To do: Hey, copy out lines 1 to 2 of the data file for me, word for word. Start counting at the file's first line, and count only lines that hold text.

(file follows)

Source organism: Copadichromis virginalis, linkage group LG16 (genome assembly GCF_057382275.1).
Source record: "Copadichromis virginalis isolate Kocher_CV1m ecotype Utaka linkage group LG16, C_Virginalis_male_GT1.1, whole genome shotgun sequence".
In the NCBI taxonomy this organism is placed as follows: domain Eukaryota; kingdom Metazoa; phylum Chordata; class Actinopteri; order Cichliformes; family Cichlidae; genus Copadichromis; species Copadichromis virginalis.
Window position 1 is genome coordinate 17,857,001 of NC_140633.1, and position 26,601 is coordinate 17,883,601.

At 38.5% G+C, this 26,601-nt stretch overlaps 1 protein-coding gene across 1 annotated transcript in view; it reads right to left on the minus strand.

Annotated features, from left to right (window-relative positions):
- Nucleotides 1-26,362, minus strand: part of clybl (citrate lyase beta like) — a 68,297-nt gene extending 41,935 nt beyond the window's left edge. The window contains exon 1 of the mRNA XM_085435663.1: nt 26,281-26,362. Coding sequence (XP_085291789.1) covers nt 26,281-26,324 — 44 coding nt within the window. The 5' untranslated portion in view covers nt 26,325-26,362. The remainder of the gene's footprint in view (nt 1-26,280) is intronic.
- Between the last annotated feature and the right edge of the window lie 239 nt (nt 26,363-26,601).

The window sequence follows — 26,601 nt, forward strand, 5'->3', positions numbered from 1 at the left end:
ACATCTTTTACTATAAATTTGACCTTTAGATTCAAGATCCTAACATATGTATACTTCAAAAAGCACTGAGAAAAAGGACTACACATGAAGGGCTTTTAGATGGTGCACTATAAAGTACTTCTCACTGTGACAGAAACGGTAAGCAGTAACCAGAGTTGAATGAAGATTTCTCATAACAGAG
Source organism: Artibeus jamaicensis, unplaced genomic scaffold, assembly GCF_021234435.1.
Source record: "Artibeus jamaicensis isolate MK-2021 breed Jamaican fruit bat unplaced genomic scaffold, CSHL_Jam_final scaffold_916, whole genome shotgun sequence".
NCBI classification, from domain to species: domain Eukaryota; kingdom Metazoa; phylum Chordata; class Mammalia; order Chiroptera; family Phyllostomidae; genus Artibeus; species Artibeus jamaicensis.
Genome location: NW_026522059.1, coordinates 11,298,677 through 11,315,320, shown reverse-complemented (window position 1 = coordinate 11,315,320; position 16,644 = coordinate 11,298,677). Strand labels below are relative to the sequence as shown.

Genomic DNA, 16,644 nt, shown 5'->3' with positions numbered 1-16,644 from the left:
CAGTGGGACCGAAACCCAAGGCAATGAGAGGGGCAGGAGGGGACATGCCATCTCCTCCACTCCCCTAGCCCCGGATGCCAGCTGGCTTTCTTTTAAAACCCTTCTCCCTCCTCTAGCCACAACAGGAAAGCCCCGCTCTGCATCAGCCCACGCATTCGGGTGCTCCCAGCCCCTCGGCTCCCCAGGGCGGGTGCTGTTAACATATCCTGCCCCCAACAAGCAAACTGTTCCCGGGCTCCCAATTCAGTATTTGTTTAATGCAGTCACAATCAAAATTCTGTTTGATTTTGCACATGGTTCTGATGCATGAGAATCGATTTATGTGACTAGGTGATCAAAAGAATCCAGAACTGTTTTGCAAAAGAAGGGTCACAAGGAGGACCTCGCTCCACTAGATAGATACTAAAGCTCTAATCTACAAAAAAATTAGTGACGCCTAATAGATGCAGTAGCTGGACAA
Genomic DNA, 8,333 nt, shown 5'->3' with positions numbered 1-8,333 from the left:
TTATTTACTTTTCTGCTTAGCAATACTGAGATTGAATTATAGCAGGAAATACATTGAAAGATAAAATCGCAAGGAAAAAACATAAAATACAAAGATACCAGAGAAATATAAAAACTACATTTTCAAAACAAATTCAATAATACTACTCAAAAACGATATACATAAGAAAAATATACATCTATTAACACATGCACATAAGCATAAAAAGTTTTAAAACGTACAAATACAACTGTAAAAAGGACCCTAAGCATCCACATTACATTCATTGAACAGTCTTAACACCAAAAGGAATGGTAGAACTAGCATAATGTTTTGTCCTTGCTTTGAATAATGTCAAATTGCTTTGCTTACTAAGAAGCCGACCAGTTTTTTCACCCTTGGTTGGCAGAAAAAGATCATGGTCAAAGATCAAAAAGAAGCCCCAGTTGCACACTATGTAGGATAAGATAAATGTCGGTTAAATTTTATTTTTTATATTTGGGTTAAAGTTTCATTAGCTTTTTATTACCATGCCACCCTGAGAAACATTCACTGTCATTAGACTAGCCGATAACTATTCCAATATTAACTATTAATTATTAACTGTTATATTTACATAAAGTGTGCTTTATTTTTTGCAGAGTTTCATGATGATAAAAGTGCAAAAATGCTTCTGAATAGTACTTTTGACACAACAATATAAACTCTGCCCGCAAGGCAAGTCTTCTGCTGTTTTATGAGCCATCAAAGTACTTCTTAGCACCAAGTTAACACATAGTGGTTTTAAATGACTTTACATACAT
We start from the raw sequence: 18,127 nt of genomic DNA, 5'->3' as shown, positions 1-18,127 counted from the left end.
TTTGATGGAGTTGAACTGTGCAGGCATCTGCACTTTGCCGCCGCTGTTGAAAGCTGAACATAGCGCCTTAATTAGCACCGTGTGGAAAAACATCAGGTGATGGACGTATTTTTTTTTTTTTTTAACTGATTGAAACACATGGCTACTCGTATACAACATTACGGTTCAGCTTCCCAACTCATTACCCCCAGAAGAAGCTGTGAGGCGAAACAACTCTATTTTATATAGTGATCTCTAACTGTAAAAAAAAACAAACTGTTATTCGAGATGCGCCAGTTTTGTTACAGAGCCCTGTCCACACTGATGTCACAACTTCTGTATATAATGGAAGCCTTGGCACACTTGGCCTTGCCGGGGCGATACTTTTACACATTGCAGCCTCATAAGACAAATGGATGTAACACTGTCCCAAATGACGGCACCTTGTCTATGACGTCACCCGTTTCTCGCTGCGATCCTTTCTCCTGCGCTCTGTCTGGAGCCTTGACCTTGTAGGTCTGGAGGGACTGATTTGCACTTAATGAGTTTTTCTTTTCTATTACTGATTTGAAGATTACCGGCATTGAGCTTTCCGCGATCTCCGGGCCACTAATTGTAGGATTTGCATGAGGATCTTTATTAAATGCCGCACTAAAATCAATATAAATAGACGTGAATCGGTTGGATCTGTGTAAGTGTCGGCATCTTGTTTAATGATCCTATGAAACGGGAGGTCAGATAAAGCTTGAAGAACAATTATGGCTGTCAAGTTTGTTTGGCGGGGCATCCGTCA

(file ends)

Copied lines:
Source organism: Copadichromis virginalis, linkage group LG16 (genome assembly GCF_057382275.1).
Source record: "Copadichromis virginalis isolate Kocher_CV1m ecotype Utaka linkage group LG16, C_Virginalis_male_GT1.1, whole genome shotgun sequence".